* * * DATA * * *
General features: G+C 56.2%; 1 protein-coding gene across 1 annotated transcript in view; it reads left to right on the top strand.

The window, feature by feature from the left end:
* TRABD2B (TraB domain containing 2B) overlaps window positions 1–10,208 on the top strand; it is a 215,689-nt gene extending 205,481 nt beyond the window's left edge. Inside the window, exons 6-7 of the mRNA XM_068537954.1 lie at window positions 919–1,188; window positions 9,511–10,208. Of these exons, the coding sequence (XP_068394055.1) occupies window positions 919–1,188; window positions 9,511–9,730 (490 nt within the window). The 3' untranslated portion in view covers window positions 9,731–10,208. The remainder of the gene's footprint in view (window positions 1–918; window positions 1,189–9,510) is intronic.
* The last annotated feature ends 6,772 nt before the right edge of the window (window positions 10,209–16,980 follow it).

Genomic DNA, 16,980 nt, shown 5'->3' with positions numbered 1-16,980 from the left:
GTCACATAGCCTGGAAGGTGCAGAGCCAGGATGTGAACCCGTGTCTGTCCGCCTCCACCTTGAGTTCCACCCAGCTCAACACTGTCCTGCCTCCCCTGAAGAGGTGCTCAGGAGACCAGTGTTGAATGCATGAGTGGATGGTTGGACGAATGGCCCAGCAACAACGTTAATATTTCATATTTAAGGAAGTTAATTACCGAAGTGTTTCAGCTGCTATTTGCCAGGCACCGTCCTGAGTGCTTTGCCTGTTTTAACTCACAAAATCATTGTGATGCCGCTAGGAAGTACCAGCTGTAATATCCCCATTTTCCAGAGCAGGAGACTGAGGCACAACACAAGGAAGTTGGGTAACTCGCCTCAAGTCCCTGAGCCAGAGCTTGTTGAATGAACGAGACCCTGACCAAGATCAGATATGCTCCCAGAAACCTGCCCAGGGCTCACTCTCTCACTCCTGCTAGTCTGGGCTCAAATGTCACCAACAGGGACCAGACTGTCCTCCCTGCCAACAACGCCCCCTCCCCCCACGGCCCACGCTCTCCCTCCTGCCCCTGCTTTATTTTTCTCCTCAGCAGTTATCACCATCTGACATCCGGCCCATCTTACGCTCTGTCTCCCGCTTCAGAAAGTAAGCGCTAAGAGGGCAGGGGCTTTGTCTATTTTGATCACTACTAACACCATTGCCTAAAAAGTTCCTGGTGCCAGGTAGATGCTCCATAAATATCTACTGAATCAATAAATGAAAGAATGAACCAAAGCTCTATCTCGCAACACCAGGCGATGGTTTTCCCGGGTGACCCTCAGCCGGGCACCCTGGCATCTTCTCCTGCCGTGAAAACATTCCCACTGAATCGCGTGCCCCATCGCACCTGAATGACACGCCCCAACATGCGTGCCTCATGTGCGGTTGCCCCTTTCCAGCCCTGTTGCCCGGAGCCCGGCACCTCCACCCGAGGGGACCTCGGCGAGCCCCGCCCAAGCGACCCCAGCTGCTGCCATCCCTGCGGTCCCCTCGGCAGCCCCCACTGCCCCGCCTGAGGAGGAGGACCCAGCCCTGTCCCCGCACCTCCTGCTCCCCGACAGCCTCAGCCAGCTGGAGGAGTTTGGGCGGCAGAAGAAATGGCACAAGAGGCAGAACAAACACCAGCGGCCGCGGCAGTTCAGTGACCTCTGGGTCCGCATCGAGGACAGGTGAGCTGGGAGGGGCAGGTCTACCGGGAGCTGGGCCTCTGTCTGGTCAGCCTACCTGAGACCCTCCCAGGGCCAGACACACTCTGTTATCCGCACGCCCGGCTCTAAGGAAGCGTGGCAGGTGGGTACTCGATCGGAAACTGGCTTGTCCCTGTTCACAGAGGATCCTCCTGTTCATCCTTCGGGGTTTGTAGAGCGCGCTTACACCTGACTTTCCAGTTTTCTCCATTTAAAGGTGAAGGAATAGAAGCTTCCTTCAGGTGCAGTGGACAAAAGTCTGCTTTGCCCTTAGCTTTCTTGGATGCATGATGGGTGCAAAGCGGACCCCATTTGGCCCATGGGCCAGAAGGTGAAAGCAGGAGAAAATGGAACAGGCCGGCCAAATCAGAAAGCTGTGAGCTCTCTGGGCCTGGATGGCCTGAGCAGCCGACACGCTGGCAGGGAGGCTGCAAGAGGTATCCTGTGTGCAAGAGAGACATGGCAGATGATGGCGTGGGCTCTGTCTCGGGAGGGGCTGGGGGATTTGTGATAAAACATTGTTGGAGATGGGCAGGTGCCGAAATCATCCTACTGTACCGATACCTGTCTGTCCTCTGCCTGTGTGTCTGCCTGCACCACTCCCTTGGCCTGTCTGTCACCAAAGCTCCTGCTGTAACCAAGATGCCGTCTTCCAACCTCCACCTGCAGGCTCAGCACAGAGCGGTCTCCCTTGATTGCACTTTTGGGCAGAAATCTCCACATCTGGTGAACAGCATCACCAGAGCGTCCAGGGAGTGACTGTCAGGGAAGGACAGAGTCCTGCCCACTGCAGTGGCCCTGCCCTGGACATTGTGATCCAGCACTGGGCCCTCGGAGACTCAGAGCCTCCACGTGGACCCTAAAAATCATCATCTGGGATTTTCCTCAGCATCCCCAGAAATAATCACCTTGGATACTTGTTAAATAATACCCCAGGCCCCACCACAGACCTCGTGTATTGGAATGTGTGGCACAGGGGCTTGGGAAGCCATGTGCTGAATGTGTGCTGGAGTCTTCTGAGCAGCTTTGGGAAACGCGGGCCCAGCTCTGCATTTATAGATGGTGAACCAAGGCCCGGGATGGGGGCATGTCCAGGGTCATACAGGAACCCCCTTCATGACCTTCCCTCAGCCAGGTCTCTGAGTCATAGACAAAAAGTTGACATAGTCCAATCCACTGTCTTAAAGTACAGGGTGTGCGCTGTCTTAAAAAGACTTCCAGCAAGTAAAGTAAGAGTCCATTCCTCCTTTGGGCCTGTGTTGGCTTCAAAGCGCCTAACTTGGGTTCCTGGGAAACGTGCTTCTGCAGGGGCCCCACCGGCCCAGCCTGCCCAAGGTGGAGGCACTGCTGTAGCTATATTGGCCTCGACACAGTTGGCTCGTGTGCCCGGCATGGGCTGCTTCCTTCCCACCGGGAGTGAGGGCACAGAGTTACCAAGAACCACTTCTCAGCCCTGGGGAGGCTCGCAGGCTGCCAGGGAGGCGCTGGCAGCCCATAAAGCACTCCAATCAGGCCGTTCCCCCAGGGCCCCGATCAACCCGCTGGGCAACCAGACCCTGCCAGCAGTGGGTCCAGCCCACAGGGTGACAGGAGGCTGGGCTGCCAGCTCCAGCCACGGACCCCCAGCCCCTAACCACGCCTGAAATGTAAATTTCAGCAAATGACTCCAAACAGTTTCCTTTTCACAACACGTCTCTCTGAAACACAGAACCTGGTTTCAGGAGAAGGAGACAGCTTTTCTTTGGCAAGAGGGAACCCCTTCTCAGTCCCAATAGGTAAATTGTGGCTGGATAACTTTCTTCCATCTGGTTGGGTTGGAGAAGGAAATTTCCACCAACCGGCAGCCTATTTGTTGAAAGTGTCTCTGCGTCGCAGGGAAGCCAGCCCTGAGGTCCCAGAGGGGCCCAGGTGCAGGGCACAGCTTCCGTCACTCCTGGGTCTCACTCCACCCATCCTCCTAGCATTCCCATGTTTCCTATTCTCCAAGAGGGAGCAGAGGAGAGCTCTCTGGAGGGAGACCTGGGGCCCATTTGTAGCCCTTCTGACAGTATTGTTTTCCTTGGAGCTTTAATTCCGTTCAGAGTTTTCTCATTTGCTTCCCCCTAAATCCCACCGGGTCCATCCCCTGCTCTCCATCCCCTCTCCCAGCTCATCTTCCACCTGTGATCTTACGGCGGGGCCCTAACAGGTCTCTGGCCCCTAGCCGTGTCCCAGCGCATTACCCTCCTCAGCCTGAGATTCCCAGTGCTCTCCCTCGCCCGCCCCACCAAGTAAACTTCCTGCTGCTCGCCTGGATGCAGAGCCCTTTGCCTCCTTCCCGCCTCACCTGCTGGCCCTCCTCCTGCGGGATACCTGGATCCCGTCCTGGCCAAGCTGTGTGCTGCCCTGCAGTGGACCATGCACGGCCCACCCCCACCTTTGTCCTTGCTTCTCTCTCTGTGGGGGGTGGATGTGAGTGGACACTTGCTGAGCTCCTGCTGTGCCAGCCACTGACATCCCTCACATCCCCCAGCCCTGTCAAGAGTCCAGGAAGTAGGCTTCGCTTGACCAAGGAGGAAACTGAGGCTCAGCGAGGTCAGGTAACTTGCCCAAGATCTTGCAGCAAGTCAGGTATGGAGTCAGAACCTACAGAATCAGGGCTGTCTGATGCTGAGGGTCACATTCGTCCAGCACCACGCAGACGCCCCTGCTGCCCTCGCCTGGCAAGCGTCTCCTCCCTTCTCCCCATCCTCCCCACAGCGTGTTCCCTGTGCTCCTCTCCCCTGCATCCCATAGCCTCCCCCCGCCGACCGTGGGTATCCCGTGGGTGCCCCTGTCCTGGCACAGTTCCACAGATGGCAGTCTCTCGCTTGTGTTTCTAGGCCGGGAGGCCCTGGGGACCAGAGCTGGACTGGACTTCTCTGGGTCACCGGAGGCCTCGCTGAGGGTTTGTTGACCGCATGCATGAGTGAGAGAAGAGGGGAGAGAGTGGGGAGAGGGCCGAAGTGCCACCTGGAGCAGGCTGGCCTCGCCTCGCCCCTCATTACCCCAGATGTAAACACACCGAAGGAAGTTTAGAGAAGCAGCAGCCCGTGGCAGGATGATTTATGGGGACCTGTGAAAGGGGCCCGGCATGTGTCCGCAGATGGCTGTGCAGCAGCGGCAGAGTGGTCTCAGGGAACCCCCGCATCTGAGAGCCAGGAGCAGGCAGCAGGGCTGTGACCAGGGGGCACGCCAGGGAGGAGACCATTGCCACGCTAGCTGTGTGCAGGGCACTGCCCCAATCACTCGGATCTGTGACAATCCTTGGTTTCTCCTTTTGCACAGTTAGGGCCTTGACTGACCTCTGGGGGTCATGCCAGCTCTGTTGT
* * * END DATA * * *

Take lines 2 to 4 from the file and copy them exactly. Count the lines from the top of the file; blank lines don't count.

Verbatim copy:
The window, feature by feature from the left end:
* TRABD2B (TraB domain containing 2B) overlaps window positions 1–10,208 on the top strand; it is a 215,689-nt gene extending 205,481 nt beyond the window's left edge. Inside the window, exons 6-7 of the mRNA XM_068537954.1 lie at window positions 919–1,188; window positions 9,511–10,208. Of these exons, the coding sequence (XP_068394055.1) occupies window positions 919–1,188; window positions 9,511–9,730 (490 nt within the window). The 3' untranslated portion in view covers window positions 9,731–10,208. The remainder of the gene's footprint in view (window positions 1–918; window positions 1,189–9,510) is intronic.
* The last annotated feature ends 6,772 nt before the right edge of the window (window positions 10,209–16,980 follow it).